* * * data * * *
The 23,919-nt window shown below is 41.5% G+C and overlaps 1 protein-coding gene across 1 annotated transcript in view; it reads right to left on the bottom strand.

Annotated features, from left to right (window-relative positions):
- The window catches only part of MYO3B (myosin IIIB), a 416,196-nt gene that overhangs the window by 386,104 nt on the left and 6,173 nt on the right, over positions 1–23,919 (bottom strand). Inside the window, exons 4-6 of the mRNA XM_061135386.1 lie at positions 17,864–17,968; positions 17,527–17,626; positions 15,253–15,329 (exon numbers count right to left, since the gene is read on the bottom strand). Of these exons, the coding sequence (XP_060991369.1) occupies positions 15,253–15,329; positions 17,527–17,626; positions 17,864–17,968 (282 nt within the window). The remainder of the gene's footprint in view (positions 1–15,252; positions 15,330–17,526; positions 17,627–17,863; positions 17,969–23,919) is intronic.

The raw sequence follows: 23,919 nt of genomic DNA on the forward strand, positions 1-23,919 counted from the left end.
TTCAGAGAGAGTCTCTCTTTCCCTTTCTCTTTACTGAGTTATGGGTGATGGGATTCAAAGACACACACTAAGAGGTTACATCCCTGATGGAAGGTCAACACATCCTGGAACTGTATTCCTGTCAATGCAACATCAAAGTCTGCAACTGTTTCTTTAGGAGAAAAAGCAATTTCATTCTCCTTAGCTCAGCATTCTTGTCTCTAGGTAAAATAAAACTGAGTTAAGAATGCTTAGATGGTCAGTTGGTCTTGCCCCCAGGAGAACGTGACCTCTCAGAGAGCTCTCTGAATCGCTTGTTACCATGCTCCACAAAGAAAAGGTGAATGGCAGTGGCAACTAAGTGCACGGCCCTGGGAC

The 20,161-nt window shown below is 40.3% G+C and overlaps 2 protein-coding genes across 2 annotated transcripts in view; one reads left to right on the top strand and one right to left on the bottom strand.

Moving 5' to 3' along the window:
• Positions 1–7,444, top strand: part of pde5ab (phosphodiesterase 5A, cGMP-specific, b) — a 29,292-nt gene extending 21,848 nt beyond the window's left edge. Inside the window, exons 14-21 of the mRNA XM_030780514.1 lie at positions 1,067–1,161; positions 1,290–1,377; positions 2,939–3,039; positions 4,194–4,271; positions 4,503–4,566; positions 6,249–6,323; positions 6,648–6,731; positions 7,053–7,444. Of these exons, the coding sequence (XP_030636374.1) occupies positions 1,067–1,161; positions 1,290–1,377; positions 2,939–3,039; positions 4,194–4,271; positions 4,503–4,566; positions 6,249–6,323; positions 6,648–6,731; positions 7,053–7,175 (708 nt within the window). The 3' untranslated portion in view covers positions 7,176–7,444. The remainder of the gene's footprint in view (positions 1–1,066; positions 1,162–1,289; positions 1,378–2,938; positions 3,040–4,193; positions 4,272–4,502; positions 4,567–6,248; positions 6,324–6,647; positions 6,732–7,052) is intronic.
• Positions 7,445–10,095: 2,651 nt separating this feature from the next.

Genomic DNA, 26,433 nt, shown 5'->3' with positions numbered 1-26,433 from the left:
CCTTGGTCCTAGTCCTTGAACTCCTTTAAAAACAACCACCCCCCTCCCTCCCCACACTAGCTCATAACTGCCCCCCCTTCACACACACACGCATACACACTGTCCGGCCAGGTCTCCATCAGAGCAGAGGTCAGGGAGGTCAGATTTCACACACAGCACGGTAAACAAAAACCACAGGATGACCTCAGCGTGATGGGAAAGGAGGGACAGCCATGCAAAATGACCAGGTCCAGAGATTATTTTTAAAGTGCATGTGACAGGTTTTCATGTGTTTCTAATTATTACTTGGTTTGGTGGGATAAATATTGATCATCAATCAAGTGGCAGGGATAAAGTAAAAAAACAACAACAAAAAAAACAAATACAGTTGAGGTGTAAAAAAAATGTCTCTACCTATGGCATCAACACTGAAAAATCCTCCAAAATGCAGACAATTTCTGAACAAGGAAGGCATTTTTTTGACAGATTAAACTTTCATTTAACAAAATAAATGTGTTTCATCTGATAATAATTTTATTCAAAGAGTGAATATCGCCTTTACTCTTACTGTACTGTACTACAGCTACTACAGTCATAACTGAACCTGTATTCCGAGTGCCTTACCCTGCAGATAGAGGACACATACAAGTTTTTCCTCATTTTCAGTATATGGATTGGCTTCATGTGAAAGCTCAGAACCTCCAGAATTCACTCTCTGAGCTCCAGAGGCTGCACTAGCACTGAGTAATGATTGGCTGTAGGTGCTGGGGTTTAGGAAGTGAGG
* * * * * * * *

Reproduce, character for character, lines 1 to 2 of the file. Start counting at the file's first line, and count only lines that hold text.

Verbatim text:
The 23,919-nt window shown below is 41.5% G+C and overlaps 1 protein-coding gene across 1 annotated transcript in view; it reads right to left on the bottom strand.

Annotated features, from left to right (window-relative positions):